Complex Number equivalency Watch

nugiboy
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#1
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Hey guys,

I've got a question about a complex number z involving it's modulus and conjugate:

let z\in\mathbb{C}\setminus\left\{{0  }\right\}

Show that \frac{z}{|\overline{z}|} \equiv \frac{|z|}{\overline{z}}

I've been manipulating both sides for a while and can't quite get them to work out to each other.

Can anyone point me in the right direction?
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Felix Felicis
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(Original post by nugiboy)
Hey guys,

I've got a question about a complex number z involving it's modulus and conjugate:

let z\in\mathbb{C}\setminus\left\{{0  }\right\}

Show that \frac{z}{|\overline{z}|} \equiv \frac{|z|}{\overline{z}}

I've been manipulating both sides for a while and can't quite get them to work out to each other.

Can anyone point me in the right direction?
No idea if this is rigorous enough/ the kind of thing you're looking for but let z = re^{i\theta} \implies \overline{z} = re^{-i\theta}.
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brianeverit
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(Original post by nugiboy)
Hey guys,

I've got a question about a complex number z involving it's modulus and conjugate:

let z\in\mathbb{C}\setminus\left\{{0  }\right\}

Show that \frac{z}{|\overline{z}|} \equiv \frac{|z|}{\overline{z}}

I've been manipulating both sides for a while and can't quite get them to work out to each other.

Can anyone point me in the right direction?
Can you start from  z\overline{z}\equiv|z|^2 and do anything with that?
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nugiboy
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(Original post by brianeverit)
Can you start from  z\overline{z}\equiv|z|^2 and do anything with that?
Wow that made it easier than I thought!

So starting with the given equivalence:

\frac{z}{|\overline{z}|} \equiv \frac{|z|}{\overline{z}}

\frac{z\overline{z}}{|\overline{  z}|} \equiv |z|

\frac{|z|^2 }{|\overline{z}|} \equiv |z|

\frac{|z|^2 }{|z|} \equiv |z|

|z| \equiv |z|

Is that suitably thorough in your opinion?
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davros
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(Original post by nugiboy)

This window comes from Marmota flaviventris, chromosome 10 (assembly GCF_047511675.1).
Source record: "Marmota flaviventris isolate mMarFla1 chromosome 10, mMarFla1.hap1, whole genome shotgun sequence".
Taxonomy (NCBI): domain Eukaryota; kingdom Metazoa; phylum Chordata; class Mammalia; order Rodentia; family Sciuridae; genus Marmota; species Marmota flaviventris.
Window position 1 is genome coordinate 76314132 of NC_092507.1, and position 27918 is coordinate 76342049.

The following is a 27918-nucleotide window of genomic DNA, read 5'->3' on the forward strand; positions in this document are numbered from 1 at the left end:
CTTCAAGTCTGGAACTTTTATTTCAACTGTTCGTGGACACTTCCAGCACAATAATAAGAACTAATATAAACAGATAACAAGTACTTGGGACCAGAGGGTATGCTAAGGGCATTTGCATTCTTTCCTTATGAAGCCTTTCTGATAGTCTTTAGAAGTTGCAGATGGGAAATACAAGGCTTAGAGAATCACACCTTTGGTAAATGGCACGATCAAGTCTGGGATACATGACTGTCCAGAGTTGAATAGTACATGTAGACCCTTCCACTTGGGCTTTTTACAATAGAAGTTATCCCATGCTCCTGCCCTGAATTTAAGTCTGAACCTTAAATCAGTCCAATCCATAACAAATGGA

Wow that made it easier than I thought!

So starting with the given equivalence:

\frac{z}{|\overline{z}|} \equiv \frac{|z|}{\overline{z}}

\frac{z\overline{z}}{|\overline{  z}|} \equiv |z|

\frac{|z|^2 }{|\overline{z}|} \equiv |z|

\frac{|z|^2 }{|z|} \equiv |z|

|z| \equiv |z|

Is that suitably thorough in your opinion?
It's the right argument, but in the wrong direction - you just need to reverse all these steps so you end up proving the relation you're given
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around
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(Original post by nugiboy)
Wow that made it easier than I thought!

So starting with the given equivalence:

\frac{z}{|\overline{z}|} \equiv \frac{|z|}{\overline{z}}

\frac{z\overline{z}}{|\overline{  z}|} \equiv |z|

\frac{|z|^2 }{|\overline{z}|} \equiv |z|

\frac{|z|^2 }{|z|} \equiv |z|

|z| \equiv |z|

Is that suitably thorough in your opinion?
You can't prove an equivalence by assuming it's true and then deriving something true. As davros says, just write the steps backwards and you have a decent argument.
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nugiboy
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(Original post by davros)
It's the right argument, but in the wrong direction - you just need to reverse all these steps so you end up proving the relation you're given
Ok sweet I've got it then - without using the end of the relation given.

Can you explain why it is not suitable to prove that the given relation is equivalent using the whole relation?
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davros
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(Original post by nugiboy)
Ok sweet I've got it then - without using the end of the relation given.

Can you explain why it is not suitable to prove that the given relation is equivalent using the whole relation?
If you're asked to prove something, you cannot assume that thing to begin with and use it in your proof - you need to start with something else and use that to derive the required statement.

Of course, we don't actually know what you're allowed to assume - you could have derived the answer using the x+iy form for z or by using the exponential form for z
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brianeverit
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(Original post by nugiboy)
Ok sweet I've got it then - without using the end of the relation given.

Can you explain why it is not suitable to prove that the given relation is equivalent using the whole relation?
You can only prove something true by starting from something you KNOW to be true and finishing up with the thing you are trying to prove.
To prove that something is not true, a standard method is to assume that it is and show that that assumption leads to a contradiction, i.e. to something that is obviously NOT true.
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